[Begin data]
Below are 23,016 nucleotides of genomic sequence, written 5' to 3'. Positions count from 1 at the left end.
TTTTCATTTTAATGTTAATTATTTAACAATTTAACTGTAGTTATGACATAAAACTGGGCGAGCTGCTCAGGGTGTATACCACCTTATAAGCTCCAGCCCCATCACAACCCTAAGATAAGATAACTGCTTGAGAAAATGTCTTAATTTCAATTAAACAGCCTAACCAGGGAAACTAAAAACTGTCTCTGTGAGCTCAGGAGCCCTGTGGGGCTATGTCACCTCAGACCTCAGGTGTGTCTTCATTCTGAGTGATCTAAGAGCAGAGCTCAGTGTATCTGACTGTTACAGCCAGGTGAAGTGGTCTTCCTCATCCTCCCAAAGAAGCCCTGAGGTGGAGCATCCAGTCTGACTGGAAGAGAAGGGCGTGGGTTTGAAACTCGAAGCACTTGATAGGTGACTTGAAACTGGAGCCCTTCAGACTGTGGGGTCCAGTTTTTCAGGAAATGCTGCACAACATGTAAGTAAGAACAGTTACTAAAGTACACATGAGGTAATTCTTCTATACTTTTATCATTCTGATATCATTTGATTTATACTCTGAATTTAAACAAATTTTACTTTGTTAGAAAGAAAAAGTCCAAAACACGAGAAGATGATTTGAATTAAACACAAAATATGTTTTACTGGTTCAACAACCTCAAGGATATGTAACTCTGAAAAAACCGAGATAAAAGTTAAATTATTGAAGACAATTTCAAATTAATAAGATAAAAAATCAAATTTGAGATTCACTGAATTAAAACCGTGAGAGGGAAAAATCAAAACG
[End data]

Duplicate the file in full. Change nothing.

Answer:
Below are 23,016 nucleotides of genomic sequence, written 5' to 3'. Positions count from 1 at the left end.
TTTTCATTTTAATGTTAATTATTTAACAATTTAACTGTAGTTATGACATAAAACTGGGCGAGCTGCTCAGGGTGTATACCACCTTATAAGCTCCAGCCCCATCACAACCCTAAGATAAGATAACTGCTTGAGAAAATGTCTTAATTTCAATTAAACAGCCTAACCAGGGAAACTAAAAACTGTCTCTGTGAGCTCAGGAGCCCTGTGGGGCTATGTCACCTCAGACCTCAGGTGTGTCTTCATTCTGAGTGATCTAAGAGCAGAGCTCAGTGTATCTGACTGTTACAGCCAGGTGAAGTGGTCTTCCTCATCCTCCCAAAGAAGCCCTGAGGTGGAGCATCCAGTCTGACTGGAAGAGAAGGGCGTGGGTTTGAAACTCGAAGCACTTGATAGGTGACTTGAAACTGGAGCCCTTCAGACTGTGGGGTCCAGTTTTTCAGGAAATGCTGCACAACATGTAAGTAAGAACAGTTACTAAAGTACACATGAGGTAATTCTTCTATACTTTTATCATTCTGATATCATTTGATTTATACTCTGAATTTAAACAAATTTTACTTTGTTAGAAAGAAAAAGTCCAAAACACGAGAAGATGATTTGAATTAAACACAAAATATGTTTTACTGGTTCAACAACCTCAAGGATATGTAACTCTGAAAAAACCGAGATAAAAGTTAAATTATTGAAGACAATTTCAAATTAATAAGATAAAAAATCAAATTTGAGATTCACTGAATTAAAACCGTGAGAGGGAAAAATCAAAACG